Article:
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Hit Flicks Get Spoofed in Parody of Blockbuster Genre

by Kam Williams

January is a time when Hollywood studios are known to foist junk on the unsuspecting public. A clue that this might be the case with Epic Movie is that the film was not made available to critics for screening prior to its release, usually a sure sign of a plan to "pump and dump" a turkey. The marketing strategy involves bypassing reviewers while hyping the movie by putting the best scenes in the TV ads in order to make as much money as possible on opening weekend before word of mouth has had a chance to spread.


Epic Movie, a sophomoric spoof of the Hollywood blockbuster, relies on the familiar formula already employed by Scary Movie and Date Movie. The good news is that it's actually not nearly as bad as anticipated. But the bad news is that I wasn't expecting much and the laughs are still few and far between. Worse, this bottom-feeder is so relentlessly crude, profane and vulgar that it truly deserves an R instead of its kid-friendly PG-13 rating.

At least it does have the rudiments of a plot which is more than can be said for most of the parody genre. The story revolves around a quartet of orphans, each a refugee from a recent hit flick. Lucy (Jayma Mays) is based on Sophie from The Da Vinci Code, the detective descended from Christ. Edward (Kal Penn) is patterned after Esqueleto, Jack Black's homeless sidekick in Nacho Libre. Susan (Faune Chambers), a character inspired by Snakes on a Plane, is flying to meet her adoptive celebrity parents, Bradgelina, when all hell breaks loose aboard the aircraft because of, you guessed it, snakes on the plane. And finally, Peter (Adam Campbell) is an X-Men reject sans superpowers.

After introductory sequences featuring sketches from each of the aforementioned films, the four meet at a chocolate factory where they discover a magical wardrobe which deposits them in the Land of Gnarnia where they encounter a flamboyant pirate (Darrell Hammond), a boy wizard (Kevin McDonald) and an evil white bitch (Jennifer Coolidge).


Our intrepid young heroes proceed to embark on a hair-raising adventure in this dangerous parallel universe during which they must join forces with a horny lion to defeat the white bitch and her minions. But it's more important for the audience to pay attention to all the allusions to hit flicks arriving at breakneck speed than to the plot developments in this clumsily cobbled together fable.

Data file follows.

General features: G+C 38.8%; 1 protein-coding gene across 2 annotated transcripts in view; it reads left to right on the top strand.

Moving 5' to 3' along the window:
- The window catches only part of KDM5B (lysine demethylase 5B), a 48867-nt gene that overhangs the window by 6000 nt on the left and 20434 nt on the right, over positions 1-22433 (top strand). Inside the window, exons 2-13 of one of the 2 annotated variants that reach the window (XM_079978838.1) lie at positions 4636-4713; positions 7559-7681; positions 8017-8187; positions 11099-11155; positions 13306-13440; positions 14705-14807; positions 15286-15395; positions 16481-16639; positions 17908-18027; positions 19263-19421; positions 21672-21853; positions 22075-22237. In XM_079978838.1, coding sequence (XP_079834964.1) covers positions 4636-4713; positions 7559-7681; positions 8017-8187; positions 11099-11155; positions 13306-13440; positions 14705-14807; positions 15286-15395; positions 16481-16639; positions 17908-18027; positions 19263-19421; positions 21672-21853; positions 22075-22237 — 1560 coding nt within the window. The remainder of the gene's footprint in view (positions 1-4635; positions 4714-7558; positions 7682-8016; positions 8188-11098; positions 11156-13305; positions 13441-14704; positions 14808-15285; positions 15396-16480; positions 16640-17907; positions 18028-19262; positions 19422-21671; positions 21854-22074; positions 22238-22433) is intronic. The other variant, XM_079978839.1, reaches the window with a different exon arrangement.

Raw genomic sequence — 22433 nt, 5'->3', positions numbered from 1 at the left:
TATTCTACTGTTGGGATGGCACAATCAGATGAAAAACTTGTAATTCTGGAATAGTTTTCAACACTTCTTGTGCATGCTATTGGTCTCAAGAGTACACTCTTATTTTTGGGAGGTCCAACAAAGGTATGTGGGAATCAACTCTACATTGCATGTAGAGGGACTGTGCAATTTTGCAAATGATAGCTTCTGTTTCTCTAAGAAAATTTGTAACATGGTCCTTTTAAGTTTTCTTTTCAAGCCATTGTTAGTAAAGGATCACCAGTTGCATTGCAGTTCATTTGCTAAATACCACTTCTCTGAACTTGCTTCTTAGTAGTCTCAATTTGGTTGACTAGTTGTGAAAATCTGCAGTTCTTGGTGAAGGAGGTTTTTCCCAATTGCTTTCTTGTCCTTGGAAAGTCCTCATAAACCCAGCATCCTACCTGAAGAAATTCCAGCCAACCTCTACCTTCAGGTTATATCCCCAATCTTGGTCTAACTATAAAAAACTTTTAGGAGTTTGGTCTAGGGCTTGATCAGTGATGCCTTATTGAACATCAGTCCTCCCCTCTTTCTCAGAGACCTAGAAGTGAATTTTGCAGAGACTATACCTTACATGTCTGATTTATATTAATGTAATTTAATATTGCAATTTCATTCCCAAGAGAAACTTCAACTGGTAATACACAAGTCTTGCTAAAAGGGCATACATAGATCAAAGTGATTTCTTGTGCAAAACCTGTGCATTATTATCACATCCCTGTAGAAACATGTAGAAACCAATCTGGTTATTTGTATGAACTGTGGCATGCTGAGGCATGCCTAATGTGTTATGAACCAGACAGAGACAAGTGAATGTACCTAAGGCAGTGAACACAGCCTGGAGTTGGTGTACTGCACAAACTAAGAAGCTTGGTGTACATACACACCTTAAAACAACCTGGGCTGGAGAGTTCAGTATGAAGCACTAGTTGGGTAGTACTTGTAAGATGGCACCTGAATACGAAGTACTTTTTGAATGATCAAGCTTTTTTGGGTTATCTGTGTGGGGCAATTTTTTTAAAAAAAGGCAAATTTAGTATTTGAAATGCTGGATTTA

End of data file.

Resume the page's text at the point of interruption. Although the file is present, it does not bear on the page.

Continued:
The problem with the picture is that it makes no effort to appeal to anything but the lowest common denominator, whether that be via fart jokes, urination humor, projectile vomiting, or a litany of lewd asides. So, instead of offering any enlightening insights, the idea here is nothing deeper than to make references in the most infantile fashion imaginable. Besides takeoffs on recent movies (Borat, Talledega Nights, Mission: Impossible, Hustle & Flow, Casino Royale, Click, The Fast and the Furious, etcetera), the film makes lame attempts to poke fun at individuals like Paris "Am I annoying?" Hilton, and Kanye "George Bush doesn't care about black people" West. It also lampoons popular television shows such as MTV's Cribs where we get to see a gangsta' rapper boast about his conspicuous consumption while his nearly naked video ho pours Cristal champagne over her implants.

Can a picture really be considered a parody if it merely parrots rather than satirizes its source material?

Fair (1 star)
Rated PG-13 for sex, expletives, crude humor and slapstick violence.
Running time: 86 minutes
Studio: 20th Century Fox

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